Photo by Roger Hart, provided by U-M
In 1817, Augustus Woodward, Reverend John Monteith, and the Rev. Gabriel Richard founded the University of Michigania in the city of Detroit. But, just 20 years later, in 1837, the university moved to its current home in Ann Arbor.
In August, our summer intern and current U-M student Tess Garcia asked the important question, "What if the University of Michigan never left Detroit
?" The answer, in part, is that Detroit's economic sufferings may have been avoided.
"Would [U-M] have saved Detroit? I don't know we can say that ... But it would have had a big impact," Larissa Larsen, an associate professor of urban and regional planning at the university, told Garcia. "I think you would have seen an impact on transit; with students, we generally like to make sure there are options that aren't just [cars]. Also, too, the housing quality adjacent to where the university is. I look at Wayne State as a bit of a stable point in the city. I think a U-M would have been much bigger and more pronounced."
Now, U-M is readying to celebrate its 200th birthday, a party they plan to hold at Detroit's Grand Circus Park with keynote speakers such as Detroit Mayor Mike Duggan, U-M President Mark Schlissel, United Tribes of Michigan Executive Director Frank Ettawageshik, and U-M Regent Michael Behm.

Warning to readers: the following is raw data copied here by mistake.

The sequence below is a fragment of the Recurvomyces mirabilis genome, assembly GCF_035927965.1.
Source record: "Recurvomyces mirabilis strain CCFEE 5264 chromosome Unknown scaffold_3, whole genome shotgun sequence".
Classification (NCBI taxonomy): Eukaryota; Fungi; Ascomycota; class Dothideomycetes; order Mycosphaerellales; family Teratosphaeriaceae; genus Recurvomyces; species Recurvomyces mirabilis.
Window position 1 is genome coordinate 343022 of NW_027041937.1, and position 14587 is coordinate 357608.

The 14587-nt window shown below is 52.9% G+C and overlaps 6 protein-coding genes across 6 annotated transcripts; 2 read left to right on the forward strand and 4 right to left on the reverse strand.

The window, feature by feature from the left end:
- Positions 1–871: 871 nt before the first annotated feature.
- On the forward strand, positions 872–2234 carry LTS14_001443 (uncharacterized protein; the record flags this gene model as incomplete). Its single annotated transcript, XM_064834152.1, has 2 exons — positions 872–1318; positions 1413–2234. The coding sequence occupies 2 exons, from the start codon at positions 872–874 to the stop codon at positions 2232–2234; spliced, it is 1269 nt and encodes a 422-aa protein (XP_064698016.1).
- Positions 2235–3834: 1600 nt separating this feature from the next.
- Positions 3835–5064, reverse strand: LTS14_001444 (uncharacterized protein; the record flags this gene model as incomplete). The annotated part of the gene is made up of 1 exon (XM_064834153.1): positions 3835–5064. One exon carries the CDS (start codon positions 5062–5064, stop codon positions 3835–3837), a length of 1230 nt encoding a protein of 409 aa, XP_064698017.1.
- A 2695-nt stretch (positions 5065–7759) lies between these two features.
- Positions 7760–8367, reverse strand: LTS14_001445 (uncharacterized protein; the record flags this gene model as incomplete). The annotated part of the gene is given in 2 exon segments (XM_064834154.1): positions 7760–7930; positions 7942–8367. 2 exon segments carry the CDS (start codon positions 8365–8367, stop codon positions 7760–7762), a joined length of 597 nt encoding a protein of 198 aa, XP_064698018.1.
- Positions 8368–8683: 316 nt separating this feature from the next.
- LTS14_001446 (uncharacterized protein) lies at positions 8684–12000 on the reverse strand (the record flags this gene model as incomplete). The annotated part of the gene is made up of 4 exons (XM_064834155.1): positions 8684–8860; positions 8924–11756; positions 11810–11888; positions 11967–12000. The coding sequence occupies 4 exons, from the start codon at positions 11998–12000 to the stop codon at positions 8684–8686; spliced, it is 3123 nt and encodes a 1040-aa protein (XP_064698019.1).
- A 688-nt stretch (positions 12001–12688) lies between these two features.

The party will take place this Friday, Sept. 15 from 4 to 7 p.m. and the whole thing will be emceed by retired WDIV news anchor and the voice of the QLine
The event is free and open to the public and will kick off with a ceremony to commemorate the 1817 founding in Detroit and the university's subsequent 200 years of history. During the celebration the theatre and dance students from the U-M School of Music, the Mosaic Youth Theatre of Detroit, and the U-M Marching Alumni Band will perform. There will also be food trucks, exhibits, and other celebrations of the university and Detroit.